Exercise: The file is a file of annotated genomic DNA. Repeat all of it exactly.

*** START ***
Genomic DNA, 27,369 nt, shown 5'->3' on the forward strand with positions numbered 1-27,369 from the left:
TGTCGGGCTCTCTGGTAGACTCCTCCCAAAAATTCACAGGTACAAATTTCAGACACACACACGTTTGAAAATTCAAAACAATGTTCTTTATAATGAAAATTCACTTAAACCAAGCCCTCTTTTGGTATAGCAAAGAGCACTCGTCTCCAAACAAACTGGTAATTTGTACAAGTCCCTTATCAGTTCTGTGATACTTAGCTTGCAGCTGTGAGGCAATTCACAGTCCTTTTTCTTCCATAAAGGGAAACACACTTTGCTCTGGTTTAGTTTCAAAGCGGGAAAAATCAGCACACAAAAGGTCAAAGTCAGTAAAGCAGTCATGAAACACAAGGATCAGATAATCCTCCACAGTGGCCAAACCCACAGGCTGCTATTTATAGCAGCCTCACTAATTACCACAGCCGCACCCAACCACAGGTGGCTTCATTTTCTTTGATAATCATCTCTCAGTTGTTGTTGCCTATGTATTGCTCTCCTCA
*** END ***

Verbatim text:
Genomic DNA, 27,369 nt, shown 5'->3' on the forward strand with positions numbered 1-27,369 from the left:
TGTCGGGCTCTCTGGTAGACTCCTCCCAAAAATTCACAGGTACAAATTTCAGACACACACACGTTTGAAAATTCAAAACAATGTTCTTTATAATGAAAATTCACTTAAACCAAGCCCTCTTTTGGTATAGCAAAGAGCACTCGTCTCCAAACAAACTGGTAATTTGTACAAGTCCCTTATCAGTTCTGTGATACTTAGCTTGCAGCTGTGAGGCAATTCACAGTCCTTTTTCTTCCATAAAGGGAAACACACTTTGCTCTGGTTTAGTTTCAAAGCGGGAAAAATCAGCACACAAAAGGTCAAAGTCAGTAAAGCAGTCATGAAACACAAGGATCAGATAATCCTCCACAGTGGCCAAACCCACAGGCTGCTATTTATAGCAGCCTCACTAATTACCACAGCCGCACCCAACCACAGGTGGCTTCATTTTCTTTGATAATCATCTCTCAGTTGTTGTTGCCTATGTATTGCTCTCCTCA